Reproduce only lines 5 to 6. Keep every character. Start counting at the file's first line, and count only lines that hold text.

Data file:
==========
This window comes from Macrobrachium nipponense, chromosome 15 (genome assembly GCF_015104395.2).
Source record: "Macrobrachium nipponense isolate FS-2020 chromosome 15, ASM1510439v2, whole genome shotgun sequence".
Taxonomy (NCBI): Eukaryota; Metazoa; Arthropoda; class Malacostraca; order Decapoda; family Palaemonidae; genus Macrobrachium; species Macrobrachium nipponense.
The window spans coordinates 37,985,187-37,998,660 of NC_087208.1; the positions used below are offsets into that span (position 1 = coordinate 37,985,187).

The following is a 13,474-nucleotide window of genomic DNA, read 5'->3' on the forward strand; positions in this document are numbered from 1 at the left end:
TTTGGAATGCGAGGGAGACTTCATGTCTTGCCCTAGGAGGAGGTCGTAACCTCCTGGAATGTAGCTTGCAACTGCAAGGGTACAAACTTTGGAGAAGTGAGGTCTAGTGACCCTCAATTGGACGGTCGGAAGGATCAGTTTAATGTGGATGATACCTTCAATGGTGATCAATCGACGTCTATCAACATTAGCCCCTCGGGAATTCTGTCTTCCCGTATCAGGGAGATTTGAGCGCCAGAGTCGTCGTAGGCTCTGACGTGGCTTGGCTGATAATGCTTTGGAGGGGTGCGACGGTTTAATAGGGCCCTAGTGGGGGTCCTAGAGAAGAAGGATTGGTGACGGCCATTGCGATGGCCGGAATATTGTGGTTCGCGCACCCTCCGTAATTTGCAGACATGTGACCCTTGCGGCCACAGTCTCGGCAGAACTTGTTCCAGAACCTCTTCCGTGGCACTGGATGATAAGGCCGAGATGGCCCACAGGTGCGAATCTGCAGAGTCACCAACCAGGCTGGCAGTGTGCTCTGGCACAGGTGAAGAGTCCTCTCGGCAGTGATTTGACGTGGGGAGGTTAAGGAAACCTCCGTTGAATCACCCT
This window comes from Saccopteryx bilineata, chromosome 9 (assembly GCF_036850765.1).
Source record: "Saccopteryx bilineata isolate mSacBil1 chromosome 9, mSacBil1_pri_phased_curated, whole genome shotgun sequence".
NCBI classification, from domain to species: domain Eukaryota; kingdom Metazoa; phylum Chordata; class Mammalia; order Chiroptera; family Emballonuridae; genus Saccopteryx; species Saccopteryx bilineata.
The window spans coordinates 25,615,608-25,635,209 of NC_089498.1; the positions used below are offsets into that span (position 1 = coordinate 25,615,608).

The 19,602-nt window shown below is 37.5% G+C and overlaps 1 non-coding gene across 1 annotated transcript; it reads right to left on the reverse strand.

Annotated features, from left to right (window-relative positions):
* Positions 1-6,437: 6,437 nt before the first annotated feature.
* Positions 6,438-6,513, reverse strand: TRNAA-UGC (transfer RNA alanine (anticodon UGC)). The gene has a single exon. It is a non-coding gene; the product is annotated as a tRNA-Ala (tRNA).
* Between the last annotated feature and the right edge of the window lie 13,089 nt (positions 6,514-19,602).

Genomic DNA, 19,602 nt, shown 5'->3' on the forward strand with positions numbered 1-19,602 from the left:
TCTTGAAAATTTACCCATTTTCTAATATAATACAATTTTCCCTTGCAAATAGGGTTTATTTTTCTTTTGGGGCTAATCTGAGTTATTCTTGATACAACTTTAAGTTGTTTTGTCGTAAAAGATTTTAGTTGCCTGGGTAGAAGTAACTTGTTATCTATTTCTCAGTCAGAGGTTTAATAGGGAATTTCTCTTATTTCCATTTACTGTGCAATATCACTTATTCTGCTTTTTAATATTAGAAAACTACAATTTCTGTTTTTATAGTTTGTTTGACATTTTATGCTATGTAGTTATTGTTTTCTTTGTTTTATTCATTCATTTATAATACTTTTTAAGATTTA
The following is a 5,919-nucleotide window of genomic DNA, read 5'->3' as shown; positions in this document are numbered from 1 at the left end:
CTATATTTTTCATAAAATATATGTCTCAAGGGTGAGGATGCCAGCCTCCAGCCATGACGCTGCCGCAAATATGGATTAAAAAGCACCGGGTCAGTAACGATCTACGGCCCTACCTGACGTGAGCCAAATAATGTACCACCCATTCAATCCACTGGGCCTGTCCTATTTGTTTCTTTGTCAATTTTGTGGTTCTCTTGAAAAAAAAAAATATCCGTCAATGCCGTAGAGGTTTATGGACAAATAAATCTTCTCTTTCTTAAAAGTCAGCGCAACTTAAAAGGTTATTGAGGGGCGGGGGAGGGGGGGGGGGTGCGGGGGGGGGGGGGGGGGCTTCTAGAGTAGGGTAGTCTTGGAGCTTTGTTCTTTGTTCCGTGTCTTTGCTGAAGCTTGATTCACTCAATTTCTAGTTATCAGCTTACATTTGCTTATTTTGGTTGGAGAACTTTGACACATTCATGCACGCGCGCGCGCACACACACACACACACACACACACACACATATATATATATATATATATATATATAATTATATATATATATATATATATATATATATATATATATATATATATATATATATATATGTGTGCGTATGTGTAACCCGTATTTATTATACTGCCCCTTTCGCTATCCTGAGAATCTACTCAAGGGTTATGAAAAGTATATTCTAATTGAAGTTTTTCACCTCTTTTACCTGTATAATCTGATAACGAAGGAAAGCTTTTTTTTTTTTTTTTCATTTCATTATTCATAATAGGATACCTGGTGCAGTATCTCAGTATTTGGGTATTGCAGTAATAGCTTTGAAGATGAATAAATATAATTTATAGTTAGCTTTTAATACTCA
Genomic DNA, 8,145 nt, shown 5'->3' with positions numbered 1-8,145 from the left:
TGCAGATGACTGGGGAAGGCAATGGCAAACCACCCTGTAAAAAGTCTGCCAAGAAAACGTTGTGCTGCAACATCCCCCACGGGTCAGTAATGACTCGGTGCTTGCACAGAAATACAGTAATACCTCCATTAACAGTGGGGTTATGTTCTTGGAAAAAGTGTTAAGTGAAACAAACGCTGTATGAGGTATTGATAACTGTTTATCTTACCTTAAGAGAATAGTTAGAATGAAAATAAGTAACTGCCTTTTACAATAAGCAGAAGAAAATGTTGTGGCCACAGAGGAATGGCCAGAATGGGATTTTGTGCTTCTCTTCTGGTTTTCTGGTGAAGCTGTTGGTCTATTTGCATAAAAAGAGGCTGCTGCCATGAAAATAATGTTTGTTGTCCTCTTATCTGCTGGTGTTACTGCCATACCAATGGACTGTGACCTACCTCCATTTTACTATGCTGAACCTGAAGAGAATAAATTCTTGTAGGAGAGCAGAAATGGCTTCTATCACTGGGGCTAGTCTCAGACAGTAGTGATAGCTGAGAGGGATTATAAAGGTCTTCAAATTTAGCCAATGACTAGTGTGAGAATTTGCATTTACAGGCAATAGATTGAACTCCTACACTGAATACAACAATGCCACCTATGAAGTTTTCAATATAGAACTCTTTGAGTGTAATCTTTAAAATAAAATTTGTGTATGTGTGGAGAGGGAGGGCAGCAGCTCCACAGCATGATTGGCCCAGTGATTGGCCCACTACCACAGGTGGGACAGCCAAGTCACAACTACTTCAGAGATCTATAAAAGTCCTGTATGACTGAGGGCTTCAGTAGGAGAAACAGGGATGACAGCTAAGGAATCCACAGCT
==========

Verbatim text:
The following is a 13,474-nucleotide window of genomic DNA, read 5'->3' on the forward strand; positions in this document are numbered from 1 at the left end:
TTTGGAATGCGAGGGAGACTTCATGTCTTGCCCTAGGAGGAGGTCGTAACCTCCTGGAATGTAGCTTGCAACTGCAAGGGTACAAACTTTGGAGAAGTGAGGTCTAGTGACCCTCAATTGGACGGTCGGAAGGATCAGTTTAATGTGGATGATACCTTCAATGGTGATCAATCGACGTCTATCAACATTAGCCCCTCGGGAATTCTGTCTTCCCGTATCAGGGAGATTTGAGCGCCAGAGTCGTCGTAGGCTCTGACGTGGCTTGGCTGATAATGCTTTGGAGGGGTGCGACGGTTTAATAGGGCCCTAGTGGGGGTCCTAGAGAAGAAGGATTGGTGACGGCCATTGCGATGGCCGGAATATTGTGGTTCGCGCACCCTCCGTAATTTGCAGACATGTGACCCTTGCGGCCACAGTCTCGGCAGAACTTGTTCCAGAACCTCTTCCGTGGCACTGGATGATAAGGCCGAGATGGCCCACAGGTGCGAATCTGCAGAGTCACCAACCAGGCTGGCAGTGTGCTCTGGCACAGGTGAAGAGTCCTCTCGGCAGTGATTTGACGTGGGGAGGTTAAGGAAACCTCCGTTGAATCACCCT